Motocross adapts in the age of COVID-19

Pro Motocross TV schedule

It is among the dichotomies of racing: Even while competitors battle for the top spot, when one has a need, others rally to help.

That has been the case between the Lucas Oil Pro Motocross and Monster Energy Supercross Series throughout their history, but it might be even more clearly defined than ever in their response to the novel coronavirus (COVID-19) pandemic.

As soon as it became clear that events needed to be canceled, Davey Coombs, MX Sports Pro Racing president, and Dave Prater, the senior director of operations, two wheel, at Feld Entertainment Inc. were on the phone discussing how best to get both seasons completed.

Supercross had completed 10 of its 17 events before the season was put on hold after the March 7 race at Daytona International Speedway.

MORE: Supercross executive explains how the 2020 schedule might unfold

“Our friends at Feld Entertainment were challenged because their series was put on hiatus when it was about three-fifths of the way through,” Coombs told “With us being supposed to run from May to the end of August, we volunteered, after talking to (our broadcast partner) NBC, to back up to the middle of June to try and give Supercross a window to fit in.”

Davey Coombs

At the time, no one knew how long the break in action would last. For that matter, it is still unclear when and how racing will continue. The immediate need for action at the time was pressing nonetheless.

Despite major differences in the style of racing, motocross and supercross share their stars.

Eli Tomac, Ken Roczen, Cooper Webb and the remainder of the field cannot be in two places at once. It is also not as simple as riding indoors one week and on an outdoor track the next. The muscle memory and physical toll required for motocross and supercross makes it incredibly difficult to switch back and forth between disciplines.

“(Supercross) had a really compelling season going and the vast amount of riders, race teams, sponsors and the fans wanted to see supercross conclude before we began the outdoor series,” Coombs said.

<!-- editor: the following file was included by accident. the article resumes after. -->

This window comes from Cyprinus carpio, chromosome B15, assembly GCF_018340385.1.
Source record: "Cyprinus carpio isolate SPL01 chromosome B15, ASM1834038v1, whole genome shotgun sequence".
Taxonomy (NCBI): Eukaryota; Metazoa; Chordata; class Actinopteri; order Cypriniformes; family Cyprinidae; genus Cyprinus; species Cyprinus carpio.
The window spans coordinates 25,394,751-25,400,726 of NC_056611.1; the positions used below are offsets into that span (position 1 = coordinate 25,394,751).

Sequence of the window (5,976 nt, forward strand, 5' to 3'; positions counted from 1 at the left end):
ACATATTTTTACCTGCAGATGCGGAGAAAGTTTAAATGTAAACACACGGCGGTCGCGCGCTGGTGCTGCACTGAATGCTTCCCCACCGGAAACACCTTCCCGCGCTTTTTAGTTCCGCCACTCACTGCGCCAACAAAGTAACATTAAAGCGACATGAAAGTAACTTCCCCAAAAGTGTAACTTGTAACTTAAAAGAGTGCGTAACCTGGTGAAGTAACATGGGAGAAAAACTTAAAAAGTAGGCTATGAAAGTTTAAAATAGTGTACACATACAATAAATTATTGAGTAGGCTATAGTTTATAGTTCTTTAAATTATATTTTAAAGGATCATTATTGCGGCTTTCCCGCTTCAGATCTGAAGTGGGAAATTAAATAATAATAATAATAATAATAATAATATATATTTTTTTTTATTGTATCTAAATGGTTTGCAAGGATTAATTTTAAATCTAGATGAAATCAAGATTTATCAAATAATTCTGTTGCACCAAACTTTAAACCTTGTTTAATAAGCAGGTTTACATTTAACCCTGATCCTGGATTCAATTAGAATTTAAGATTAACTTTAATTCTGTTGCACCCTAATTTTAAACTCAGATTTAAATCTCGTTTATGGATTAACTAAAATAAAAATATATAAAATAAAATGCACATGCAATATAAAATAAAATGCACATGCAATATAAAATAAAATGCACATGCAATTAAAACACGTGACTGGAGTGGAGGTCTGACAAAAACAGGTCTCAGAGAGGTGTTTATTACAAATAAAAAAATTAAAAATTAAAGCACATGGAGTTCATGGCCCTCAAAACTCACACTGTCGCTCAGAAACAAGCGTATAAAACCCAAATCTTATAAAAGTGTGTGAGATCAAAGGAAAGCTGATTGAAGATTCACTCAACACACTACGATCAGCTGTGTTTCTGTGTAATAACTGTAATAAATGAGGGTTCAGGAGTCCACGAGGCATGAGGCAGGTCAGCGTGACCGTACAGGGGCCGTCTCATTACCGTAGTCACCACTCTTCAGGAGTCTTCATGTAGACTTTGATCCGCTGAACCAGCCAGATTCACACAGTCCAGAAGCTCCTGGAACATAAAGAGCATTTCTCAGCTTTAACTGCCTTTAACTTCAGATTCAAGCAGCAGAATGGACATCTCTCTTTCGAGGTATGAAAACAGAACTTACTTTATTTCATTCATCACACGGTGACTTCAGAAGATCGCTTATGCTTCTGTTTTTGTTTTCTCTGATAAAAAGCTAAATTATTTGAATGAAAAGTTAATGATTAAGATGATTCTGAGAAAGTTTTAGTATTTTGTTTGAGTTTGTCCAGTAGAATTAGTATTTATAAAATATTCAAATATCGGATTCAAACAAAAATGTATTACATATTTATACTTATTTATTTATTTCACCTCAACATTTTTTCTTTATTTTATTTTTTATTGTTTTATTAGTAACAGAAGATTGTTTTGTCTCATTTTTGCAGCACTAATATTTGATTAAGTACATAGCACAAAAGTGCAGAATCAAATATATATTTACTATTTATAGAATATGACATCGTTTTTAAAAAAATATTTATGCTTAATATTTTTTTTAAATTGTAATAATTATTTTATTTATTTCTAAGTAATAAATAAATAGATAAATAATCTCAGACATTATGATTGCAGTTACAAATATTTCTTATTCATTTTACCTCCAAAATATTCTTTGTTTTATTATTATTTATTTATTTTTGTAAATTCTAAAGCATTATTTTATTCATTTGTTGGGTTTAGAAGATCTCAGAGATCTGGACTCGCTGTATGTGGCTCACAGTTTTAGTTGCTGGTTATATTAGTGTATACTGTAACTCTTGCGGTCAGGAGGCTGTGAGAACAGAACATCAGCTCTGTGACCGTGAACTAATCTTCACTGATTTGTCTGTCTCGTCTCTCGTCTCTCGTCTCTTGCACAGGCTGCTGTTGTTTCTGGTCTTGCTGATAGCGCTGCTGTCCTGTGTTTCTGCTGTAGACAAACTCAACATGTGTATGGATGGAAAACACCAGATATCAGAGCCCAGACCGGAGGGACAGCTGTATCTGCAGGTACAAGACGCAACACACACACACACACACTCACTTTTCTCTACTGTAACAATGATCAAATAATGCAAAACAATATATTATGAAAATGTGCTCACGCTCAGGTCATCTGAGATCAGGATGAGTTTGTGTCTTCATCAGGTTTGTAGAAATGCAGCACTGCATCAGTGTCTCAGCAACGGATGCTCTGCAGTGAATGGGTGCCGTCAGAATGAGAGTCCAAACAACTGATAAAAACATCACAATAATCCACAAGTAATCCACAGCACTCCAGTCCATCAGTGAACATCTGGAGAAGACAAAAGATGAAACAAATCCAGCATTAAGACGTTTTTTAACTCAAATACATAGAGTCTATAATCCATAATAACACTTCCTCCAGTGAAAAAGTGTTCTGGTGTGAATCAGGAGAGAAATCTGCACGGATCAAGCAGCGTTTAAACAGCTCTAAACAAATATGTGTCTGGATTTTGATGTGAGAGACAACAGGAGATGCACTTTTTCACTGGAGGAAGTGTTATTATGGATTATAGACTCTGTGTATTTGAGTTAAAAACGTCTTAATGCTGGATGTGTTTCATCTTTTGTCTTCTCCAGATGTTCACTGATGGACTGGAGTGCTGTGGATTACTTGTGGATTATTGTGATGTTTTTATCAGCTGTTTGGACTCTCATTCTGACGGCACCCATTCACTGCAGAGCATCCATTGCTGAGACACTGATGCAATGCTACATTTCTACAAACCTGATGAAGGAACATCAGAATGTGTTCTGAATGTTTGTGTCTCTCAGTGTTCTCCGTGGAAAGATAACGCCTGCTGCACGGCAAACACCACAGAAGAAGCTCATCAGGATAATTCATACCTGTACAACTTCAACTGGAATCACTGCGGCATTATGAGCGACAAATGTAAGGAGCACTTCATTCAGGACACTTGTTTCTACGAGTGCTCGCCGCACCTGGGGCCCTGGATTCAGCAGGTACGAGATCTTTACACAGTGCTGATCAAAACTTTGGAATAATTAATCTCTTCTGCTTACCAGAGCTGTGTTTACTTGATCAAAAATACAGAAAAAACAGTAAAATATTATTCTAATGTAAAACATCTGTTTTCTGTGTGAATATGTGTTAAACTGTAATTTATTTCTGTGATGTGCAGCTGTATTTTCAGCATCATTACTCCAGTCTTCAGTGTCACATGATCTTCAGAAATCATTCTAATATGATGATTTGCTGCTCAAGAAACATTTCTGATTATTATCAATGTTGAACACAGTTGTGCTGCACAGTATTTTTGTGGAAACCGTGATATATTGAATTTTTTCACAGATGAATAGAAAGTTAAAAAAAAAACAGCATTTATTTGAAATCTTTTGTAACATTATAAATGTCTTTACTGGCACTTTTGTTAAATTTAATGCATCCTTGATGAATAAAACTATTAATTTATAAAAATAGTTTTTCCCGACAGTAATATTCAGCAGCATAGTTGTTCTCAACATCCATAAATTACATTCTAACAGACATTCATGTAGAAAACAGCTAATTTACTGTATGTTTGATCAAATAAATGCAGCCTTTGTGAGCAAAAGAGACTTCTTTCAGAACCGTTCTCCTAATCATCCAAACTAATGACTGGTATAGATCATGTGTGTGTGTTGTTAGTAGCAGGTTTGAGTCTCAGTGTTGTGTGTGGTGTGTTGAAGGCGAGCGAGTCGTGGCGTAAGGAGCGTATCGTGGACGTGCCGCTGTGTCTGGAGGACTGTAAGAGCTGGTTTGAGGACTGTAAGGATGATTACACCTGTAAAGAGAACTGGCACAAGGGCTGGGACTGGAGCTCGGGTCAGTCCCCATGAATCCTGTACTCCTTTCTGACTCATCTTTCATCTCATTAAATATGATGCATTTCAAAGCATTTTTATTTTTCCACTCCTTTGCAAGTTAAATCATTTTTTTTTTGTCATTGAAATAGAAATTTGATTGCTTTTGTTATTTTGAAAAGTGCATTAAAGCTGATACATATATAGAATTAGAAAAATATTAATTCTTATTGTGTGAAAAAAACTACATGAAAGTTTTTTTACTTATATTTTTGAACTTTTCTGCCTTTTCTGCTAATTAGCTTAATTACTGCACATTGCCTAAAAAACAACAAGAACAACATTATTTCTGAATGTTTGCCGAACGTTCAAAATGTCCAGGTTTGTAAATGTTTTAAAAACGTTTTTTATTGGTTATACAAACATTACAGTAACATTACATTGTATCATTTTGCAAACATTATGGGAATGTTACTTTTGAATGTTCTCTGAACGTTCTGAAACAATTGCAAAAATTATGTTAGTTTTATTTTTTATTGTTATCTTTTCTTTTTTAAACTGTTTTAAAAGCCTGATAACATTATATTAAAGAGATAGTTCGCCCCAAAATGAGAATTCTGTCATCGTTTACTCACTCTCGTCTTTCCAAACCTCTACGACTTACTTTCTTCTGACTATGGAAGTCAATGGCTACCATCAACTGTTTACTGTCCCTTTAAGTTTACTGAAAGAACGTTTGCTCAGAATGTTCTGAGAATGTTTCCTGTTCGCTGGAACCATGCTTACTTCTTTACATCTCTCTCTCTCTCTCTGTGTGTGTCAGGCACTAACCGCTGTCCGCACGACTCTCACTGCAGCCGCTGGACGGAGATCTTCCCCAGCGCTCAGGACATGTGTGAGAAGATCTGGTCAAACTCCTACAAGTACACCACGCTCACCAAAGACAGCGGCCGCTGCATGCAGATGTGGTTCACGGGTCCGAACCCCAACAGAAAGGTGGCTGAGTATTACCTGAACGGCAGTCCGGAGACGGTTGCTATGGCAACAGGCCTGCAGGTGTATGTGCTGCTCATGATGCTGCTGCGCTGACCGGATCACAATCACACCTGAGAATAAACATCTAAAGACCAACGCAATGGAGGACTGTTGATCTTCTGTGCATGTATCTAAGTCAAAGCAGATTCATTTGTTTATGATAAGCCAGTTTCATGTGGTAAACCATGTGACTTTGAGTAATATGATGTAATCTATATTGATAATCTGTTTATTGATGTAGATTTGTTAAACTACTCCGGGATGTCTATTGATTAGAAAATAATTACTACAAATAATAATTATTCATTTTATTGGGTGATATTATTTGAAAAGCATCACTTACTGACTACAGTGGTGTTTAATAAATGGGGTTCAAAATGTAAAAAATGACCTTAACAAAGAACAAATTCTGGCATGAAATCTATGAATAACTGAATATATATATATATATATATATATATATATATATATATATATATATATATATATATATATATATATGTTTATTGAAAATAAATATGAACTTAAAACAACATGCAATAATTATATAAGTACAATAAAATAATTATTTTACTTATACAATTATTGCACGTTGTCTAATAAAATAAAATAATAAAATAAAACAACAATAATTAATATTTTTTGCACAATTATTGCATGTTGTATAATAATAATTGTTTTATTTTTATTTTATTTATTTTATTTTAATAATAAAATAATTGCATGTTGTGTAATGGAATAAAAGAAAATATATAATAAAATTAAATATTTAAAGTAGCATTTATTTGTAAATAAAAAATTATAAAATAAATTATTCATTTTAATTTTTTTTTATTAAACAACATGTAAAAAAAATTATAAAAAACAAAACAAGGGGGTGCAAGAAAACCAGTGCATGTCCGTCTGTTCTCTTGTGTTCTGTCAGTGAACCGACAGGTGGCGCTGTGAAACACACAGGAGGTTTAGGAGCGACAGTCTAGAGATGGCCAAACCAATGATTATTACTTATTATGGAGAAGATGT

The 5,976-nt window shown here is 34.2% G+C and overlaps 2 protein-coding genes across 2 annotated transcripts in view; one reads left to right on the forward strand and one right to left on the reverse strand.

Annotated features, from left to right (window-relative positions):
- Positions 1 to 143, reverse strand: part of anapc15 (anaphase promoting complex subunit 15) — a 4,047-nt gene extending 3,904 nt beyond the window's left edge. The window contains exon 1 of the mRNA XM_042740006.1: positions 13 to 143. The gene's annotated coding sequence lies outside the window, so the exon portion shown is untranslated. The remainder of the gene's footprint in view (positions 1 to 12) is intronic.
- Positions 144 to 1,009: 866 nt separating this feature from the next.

So everything possible was and is being done to achieve that.

When reports began to circulate that Monster Energy Supercross was exploring the option of finishing its season at a single location without fans, motocross shifted gears once more.

Instead of starting on June 13 at WW Ranch in Jacksonville, Florida, the series shifted the first race to High Point Raceway in Mount Morris, Pennsylvania, one week later. Just to open that window a little more.

As the date approaches, how racing looks during the pandemic is still in question.

Even if no other changes need to be made to the motocross calendar, the season is going to be unlike we’ve seen in recent years.

Riders already have to battle the grueling heat of summer, but they are typically done well before fall and winter storms crisscross America. The heat is part of what makes this an endurance sport. So is rain and the muddy conditions it creates.

Coombs inspects the track at Southwick.

“Given this year and all the sacrifices we’ve made and all the time we’ve spent indoors, I don’t think we will have as many complaints about the heat as we might in normal circumstances,” Coombs said. “Everyone is chomping at the bit to get back to their normal lives and get back outdoors and enjoy the sports, past times and hobbies that we have.”

After losing a few weekends at the beginning of their season, motocross might end under cooler conditions. And because they run in all weather conditions, there could be some interesting races at the end.

Adaptability is a word everyone needs in their lexicon.

“If we need to do a 10-race series, we already lost Hangtown, they’re not coming back in the fall because that race takes place in an (off-highway recreational vehicle) park in California, which means they only have access to it at certain times of the year, so we’re down to 11,” said Coombs. “So if the state of Florida or the state of Michigan doesn’t relax its social distancing rules, we will have to make some decisions about cutting down on the number of races we have.

“And we’ve already talked to the teams about that as well. It’s very possible this is not a 12-race series as normal, but fewer races. The reply I got was, ‘That’s absolutely fine.’ ”

Plans have been made and remade many times during the break. If motocross has to run some races without fans or with a limited number of fans, that is possible. It may not be desirable given the fan-friendly nature of the sport, but it is on the table.